The art of getting lost

Posts for Tag: privacy

Thinking about photography and privacy in the deepest undersea tunnel

I took the express train from Aomori to Hakodate. This train passes through the longest and deepest undersea tunnel in the world – between Honshu and Hokkaido. While in the tunnel, the ride is as comfortable as it can be, it is not scary at all, and there is nothing much to look at. So I started looking at the travel magazine in the seat pocket.

Face blurred in a photo

I noticed that whenever a public space is shown, the editors blurred out the faces of the people. I had always assumed that posting images of people in public is fine. I like to study how people use technology and I probably have dozens of such images (of people in various countries using their mobiles etc) on my web. Now more I think about it, I feel I should respect people’s privacy more. These days I take pictures in ways where the faces cannot be identified or I try to blur the face just like in this picture.

Some questions

Do we inform people at an event that we will be posting the pictures online?

Would camera apps in future rather than tagging the faces you have shot will instead blur them out by default?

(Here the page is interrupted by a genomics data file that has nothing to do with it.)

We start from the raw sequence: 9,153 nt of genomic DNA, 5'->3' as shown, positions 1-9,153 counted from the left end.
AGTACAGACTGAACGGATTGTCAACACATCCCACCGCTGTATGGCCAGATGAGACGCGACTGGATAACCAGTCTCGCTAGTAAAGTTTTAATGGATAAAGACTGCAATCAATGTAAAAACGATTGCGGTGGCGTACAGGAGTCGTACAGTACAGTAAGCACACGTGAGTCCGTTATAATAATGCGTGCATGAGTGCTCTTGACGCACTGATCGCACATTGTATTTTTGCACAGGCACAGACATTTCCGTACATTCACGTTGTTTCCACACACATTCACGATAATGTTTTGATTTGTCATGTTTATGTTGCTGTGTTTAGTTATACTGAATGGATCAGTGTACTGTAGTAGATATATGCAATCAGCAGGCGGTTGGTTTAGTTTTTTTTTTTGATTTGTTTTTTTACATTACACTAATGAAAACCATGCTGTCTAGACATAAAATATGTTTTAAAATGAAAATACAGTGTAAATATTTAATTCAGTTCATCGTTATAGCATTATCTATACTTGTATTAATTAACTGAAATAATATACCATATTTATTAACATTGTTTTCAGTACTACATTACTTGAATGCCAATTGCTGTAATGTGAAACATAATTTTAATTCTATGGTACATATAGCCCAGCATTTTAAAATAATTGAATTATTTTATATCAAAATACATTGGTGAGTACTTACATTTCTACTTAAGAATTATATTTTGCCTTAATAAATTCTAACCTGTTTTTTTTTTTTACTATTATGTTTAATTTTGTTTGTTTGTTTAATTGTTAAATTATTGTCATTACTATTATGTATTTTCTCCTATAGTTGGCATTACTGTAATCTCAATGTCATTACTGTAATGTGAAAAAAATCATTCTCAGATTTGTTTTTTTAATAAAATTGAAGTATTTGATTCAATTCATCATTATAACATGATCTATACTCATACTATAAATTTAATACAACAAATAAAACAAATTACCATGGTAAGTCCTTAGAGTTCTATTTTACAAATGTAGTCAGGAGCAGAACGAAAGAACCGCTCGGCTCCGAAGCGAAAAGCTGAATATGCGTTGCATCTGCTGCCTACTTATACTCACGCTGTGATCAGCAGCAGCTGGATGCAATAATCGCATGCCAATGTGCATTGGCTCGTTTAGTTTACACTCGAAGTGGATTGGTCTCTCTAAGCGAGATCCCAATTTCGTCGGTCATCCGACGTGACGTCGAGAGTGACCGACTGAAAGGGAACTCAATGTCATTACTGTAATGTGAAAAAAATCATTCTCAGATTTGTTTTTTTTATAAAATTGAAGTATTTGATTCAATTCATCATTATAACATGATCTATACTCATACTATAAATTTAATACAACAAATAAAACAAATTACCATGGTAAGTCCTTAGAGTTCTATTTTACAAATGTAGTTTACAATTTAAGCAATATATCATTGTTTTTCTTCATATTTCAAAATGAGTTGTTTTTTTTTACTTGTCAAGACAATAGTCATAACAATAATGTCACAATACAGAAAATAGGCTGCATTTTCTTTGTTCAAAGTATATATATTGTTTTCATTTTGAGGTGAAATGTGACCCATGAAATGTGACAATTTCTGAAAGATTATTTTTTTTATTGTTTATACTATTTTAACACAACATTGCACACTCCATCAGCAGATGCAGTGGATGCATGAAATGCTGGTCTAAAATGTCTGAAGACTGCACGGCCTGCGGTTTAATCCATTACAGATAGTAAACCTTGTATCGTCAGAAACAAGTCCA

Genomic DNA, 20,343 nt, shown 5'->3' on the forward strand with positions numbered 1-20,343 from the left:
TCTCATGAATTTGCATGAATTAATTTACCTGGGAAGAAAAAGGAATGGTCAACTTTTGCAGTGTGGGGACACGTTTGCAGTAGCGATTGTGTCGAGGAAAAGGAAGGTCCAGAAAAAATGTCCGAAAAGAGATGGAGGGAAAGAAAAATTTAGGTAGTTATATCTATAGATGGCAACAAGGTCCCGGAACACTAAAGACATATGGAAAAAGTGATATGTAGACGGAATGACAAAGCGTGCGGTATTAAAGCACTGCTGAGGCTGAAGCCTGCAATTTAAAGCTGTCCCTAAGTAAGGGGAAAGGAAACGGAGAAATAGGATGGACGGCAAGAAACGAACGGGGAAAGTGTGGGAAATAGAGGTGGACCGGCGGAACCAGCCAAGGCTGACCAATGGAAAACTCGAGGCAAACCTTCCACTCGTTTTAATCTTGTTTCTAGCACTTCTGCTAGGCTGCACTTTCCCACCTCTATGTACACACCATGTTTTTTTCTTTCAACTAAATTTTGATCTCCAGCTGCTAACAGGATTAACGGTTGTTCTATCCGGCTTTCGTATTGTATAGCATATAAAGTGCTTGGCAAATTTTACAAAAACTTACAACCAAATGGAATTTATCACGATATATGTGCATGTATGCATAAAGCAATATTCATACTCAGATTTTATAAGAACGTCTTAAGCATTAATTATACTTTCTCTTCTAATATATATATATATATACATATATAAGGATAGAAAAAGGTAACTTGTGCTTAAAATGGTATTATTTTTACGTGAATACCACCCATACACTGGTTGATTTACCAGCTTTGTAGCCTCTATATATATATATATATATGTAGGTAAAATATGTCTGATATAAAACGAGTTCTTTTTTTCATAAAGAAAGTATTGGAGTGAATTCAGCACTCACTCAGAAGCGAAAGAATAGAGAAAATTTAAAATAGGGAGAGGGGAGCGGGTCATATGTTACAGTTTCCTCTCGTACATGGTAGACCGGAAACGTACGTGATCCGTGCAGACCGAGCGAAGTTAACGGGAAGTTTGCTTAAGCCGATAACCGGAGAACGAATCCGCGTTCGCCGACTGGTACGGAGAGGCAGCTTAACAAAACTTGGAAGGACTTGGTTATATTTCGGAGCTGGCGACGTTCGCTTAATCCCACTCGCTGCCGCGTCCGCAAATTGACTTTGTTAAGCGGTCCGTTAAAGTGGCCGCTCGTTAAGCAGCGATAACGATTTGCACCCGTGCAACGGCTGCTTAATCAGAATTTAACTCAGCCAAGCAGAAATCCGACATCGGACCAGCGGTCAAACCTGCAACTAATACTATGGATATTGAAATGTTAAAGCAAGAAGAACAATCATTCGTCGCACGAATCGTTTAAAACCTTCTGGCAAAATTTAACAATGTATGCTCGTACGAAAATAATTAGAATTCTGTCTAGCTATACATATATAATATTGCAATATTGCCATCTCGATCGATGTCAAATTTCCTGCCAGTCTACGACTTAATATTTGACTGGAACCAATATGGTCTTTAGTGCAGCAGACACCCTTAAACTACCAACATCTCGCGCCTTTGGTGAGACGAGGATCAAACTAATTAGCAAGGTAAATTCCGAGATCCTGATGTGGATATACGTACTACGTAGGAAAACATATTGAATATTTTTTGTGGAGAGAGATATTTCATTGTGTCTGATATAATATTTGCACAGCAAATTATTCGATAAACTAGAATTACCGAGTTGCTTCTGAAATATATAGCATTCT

Some resources

iPhone photo app to hide parts of your body and face (Warning, the site has some naughty pics)

Android app to hide faces and other recognizable aspects from a picture.

Time we start going through the privacy and data policy of tools we teach in our technology sessions

I often run technology sessions for educators and professionals. Lately, I have been updating my lesson plans with an activity where I ask the participants to research the privacy and data policy of the services we are exploring. I feel it is important for us to know the company and their policies before we start posting our data. It is also a good idea to know if a service is popular, are their any negative comments regarding the service and how well has the company supported users.

Below  is an excerpt from a workshop on Evernote. The participants will have to  google for the answer to these questions. I am hoping it becomes a habit with me and my students. We should’nt join a service unless we spend some time looking at the policies or at least finding more information about the company.

What is Evernote’s data policy?

Who owns your data?

Under what conditions will Evernote pass your information to other services?

How long have they been in business? 

Who are the competitors and alternative services?